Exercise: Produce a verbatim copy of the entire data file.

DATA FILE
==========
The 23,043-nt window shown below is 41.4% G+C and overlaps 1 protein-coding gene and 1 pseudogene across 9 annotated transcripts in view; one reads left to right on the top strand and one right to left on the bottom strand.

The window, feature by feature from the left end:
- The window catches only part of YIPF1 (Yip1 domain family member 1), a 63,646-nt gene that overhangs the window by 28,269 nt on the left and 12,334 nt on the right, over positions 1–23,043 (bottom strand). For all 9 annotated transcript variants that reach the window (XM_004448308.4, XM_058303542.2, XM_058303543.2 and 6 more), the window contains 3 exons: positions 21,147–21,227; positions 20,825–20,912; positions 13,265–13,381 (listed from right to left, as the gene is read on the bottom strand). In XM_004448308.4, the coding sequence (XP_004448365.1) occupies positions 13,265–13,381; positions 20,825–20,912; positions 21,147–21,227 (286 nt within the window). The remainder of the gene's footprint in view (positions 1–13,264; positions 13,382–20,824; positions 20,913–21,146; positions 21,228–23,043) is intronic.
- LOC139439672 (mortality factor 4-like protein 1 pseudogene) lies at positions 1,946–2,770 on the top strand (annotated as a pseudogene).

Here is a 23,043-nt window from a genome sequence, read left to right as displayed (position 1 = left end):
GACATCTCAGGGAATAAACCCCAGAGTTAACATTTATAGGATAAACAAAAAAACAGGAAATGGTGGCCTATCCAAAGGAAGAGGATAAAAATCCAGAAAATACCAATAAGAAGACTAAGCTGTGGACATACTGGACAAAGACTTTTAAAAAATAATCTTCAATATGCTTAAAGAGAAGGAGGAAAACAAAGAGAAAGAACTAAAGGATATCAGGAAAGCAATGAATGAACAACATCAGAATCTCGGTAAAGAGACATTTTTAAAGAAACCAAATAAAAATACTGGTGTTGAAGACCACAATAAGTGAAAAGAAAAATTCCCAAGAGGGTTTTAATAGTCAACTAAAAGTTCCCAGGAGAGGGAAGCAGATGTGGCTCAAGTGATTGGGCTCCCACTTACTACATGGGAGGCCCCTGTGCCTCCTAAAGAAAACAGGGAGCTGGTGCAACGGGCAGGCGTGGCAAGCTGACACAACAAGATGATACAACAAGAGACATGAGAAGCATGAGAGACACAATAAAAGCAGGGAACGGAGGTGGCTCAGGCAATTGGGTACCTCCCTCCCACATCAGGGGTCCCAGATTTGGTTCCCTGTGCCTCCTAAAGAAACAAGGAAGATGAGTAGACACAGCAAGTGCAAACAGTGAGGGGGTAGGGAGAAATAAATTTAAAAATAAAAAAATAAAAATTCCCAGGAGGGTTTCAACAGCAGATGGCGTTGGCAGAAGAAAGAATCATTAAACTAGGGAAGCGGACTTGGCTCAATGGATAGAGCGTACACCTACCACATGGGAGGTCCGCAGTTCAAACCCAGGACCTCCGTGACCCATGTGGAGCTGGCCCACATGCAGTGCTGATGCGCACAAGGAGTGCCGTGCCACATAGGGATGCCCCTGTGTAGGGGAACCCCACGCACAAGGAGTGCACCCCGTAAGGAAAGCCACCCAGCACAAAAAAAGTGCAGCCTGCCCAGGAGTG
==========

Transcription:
The 23,043-nt window shown below is 41.4% G+C and overlaps 1 protein-coding gene and 1 pseudogene across 9 annotated transcripts in view; one reads left to right on the top strand and one right to left on the bottom strand.

The window, feature by feature from the left end:
- The window catches only part of YIPF1 (Yip1 domain family member 1), a 63,646-nt gene that overhangs the window by 28,269 nt on the left and 12,334 nt on the right, over positions 1–23,043 (bottom strand). For all 9 annotated transcript variants that reach the window (XM_004448308.4, XM_058303542.2, XM_058303543.2 and 6 more), the window contains 3 exons: positions 21,147–21,227; positions 20,825–20,912; positions 13,265–13,381 (listed from right to left, as the gene is read on the bottom strand). In XM_004448308.4, the coding sequence (XP_004448365.1) occupies positions 13,265–13,381; positions 20,825–20,912; positions 21,147–21,227 (286 nt within the window). The remainder of the gene's footprint in view (positions 1–13,264; positions 13,382–20,824; positions 20,913–21,146; positions 21,228–23,043) is intronic.
- LOC139439672 (mortality factor 4-like protein 1 pseudogene) lies at positions 1,946–2,770 on the top strand (annotated as a pseudogene).

Here is a 23,043-nt window from a genome sequence, read left to right as displayed (position 1 = left end):
GACATCTCAGGGAATAAACCCCAGAGTTAACATTTATAGGATAAACAAAAAAACAGGAAATGGTGGCCTATCCAAAGGAAGAGGATAAAAATCCAGAAAATACCAATAAGAAGACTAAGCTGTGGACATACTGGACAAAGACTTTTAAAAAATAATCTTCAATATGCTTAAAGAGAAGGAGGAAAACAAAGAGAAAGAACTAAAGGATATCAGGAAAGCAATGAATGAACAACATCAGAATCTCGGTAAAGAGACATTTTTAAAGAAACCAAATAAAAATACTGGTGTTGAAGACCACAATAAGTGAAAAGAAAAATTCCCAAGAGGGTTTTAATAGTCAACTAAAAGTTCCCAGGAGAGGGAAGCAGATGTGGCTCAAGTGATTGGGCTCCCACTTACTACATGGGAGGCCCCTGTGCCTCCTAAAGAAAACAGGGAGCTGGTGCAACGGGCAGGCGTGGCAAGCTGACACAACAAGATGATACAACAAGAGACATGAGAAGCATGAGAGACACAATAAAAGCAGGGAACGGAGGTGGCTCAGGCAATTGGGTACCTCCCTCCCACATCAGGGGTCCCAGATTTGGTTCCCTGTGCCTCCTAAAGAAACAAGGAAGATGAGTAGACACAGCAAGTGCAAACAGTGAGGGGGTAGGGAGAAATAAATTTAAAAATAAAAAAATAAAAATTCCCAGGAGGGTTTCAACAGCAGATGGCGTTGGCAGAAGAAAGAATCATTAAACTAGGGAAGCGGACTTGGCTCAATGGATAGAGCGTACACCTACCACATGGGAGGTCCGCAGTTCAAACCCAGGACCTCCGTGACCCATGTGGAGCTGGCCCACATGCAGTGCTGATGCGCACAAGGAGTGCCGTGCCACATAGGGATGCCCCTGTGTAGGGGAACCCCACGCACAAGGAGTGCACCCCGTAAGGAAAGCCACCCAGCACAAAAAAAGTGCAGCCTGCCCAGGAGTG